The U.S. Olympic Trials are almost upon us, and the stakes will be very high for every swimmer that dives into the pool in Omaha.
Swimming superstars Michael Phelps and Ryan Lochte have to qualify for the London Games just like everyone else. The Olympic Trials will bring us the next edition of the Phelps and Lochte rivalry as they are set to compete against each other in multiple races.
Although the stakes are high for all the competitors, the bar is set even higher for certain swimmers. Some are under pressure due to past success, while another is trying to prove that coming out of retirement was the right decision.
Dana Vollmer was a teen sensation as she qualified for the 2004 Athens Games at just 16 years of age. She was a member of the gold medal world-record-breaking team in the 4x200-meter freestyle relay.
She failed to qualify for the 2008 Beijing Games, so she will be looking for redemption at this year's U.S. Olympic Trials. In her defense, Vollmer struggled with extreme back pains in 2008 that disrupted her training.
Vollmer is the current world champion in 100-meter butterfly, and she is also hoping to qualify for the Games in the 200-meter freestyle and the 200-meter freestyle relay.
The pressure is on Vollmer to prove that she can qualify for the Olympics as an individual swimmer rather than as a member of a relay team.
The 100-meter butterfly is Vollmer's race to lose; hopefully she can prove to swimming world that she is ready to win Olympic gold this summer.
Brendan Hansen is by far the best American in short distance breaststroke races.
At the 2004 Games in Athens, he claimed silver in the 100-meter breaststroke and bronze in the 200-meter breaststroke.
He failed to win any individual medals at the 2008 Beijing Games and retired shorty afterwards. It appeared as if Hansen's career was over, but that turned out not to be the case.
In 2010, Hansen came out of retirement, and at last year's U.S National Championships, he won gold in the 100-meter breaststroke and the 200-meter breaststroke.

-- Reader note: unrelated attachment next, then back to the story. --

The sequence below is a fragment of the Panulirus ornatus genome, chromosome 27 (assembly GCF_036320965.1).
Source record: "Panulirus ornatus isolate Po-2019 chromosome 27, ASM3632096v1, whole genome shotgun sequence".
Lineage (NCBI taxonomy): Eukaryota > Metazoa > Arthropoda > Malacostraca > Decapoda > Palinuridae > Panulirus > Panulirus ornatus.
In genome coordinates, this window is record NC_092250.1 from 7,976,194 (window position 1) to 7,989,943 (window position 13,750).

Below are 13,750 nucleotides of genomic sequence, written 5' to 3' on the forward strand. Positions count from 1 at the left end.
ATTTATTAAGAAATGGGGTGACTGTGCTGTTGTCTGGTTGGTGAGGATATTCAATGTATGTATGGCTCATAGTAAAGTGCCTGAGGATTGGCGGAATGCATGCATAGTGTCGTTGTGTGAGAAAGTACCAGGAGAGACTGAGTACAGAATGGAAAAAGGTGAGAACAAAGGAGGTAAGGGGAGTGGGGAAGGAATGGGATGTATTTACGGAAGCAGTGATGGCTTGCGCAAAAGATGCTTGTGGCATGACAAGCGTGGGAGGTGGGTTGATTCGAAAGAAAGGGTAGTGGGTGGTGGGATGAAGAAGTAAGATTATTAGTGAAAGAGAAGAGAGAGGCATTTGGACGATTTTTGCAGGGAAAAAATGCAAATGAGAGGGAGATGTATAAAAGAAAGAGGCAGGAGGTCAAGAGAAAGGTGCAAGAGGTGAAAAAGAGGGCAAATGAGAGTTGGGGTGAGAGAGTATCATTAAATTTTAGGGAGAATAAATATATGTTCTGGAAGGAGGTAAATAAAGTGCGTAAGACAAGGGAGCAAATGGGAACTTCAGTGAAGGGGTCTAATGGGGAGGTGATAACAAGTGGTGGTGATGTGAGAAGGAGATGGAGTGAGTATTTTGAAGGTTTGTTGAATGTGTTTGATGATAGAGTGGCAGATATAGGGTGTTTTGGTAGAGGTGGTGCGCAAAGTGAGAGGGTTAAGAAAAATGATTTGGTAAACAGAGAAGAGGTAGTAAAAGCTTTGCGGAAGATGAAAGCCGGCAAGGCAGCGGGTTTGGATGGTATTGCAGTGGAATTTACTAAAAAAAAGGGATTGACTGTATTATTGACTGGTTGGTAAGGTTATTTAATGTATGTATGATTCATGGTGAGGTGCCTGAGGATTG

Hansen performed well at last year's U.S. National Championships, but if he doesn't win another medal in London, then his comeback will be questioned.
If he swims well at the Olympic Trials and carries that momentum onto the podium in London, then he will be praised for his hard work, and his decision to return to the pool will be deemed as pure genius.
Jessica Hardy tested positive for a banned substance weeks before the 2008 Beijing Games. She has always maintained her innocence, and her two-year ban was cut in half, allowing her to return to the pool a year early.
At the 2010 Pan Pacific Games, Hardy won four gold medals and appears to be ready to dominate in London.
There will be a lot for Hardy to prove in London because of her doping history. Once athletes test positive for a banned substance, they are looked at in a different way and face more scrutiny.
She will be competing in the 100-meter breaststroke, 50-meter freestyle and 100-meter freestyle along with two relay events in Omaha.
If Hardy performs well and wins a couple of medals in London, then her past indiscretion will be a thing of the past.
Michael Phelps is the greatest swimmer in Olympic history. Nothing that happens this summer in London will change that, but this time he has a bit of a rival.
Since the 2008 Games, Phelps has lost his claim as the best swimmer in the world. That title currently belongs to Ryan Lochte, who beat Phelps in the 200-meter freestyle at last year's World Championships.
Phelps is currently set to take part in seven races at the U.S Olympic Trials and will compete against Lochte in at least three races.
It will be especially interesting to see if Phelps decides to swim in the rigorous 400-meter individual medley. It is an event that Phelps has dominated in the past, as he won gold in each of the past two Olympics.
However, Lochte has beaten Phelps in the 400 IM in the past, and that may motivate Phelps to try to get revenge on his friend and fellow American.
Phelps has little left to prove, but beating Lochte this summer would send him out with an unblemished Olympic record.
Ryan Lochte is a six-time Olympic medalist, but when history looks back at his career, he will always be overshadowed by Michael Phelps.
That is, unless Lochte dominates the London Games and beats Phelps multiple times in the process. Even if he does so, he will not be considered better than Phelps. However, if Lochte captures a handful of gold medals this summer, he will chisel his name into swimming lore.
Lochte and Phelps will face off multiple times at the Olympic Trials in Omaha, and those races will represent another chance for Lochte to send a message to Phelps: a strong message, stating that he, not Phelps, is the best swimmer in the world.
All eyes will be on Lochte, and whether or not he can step up and truly prove that he is the best swimmer in the world.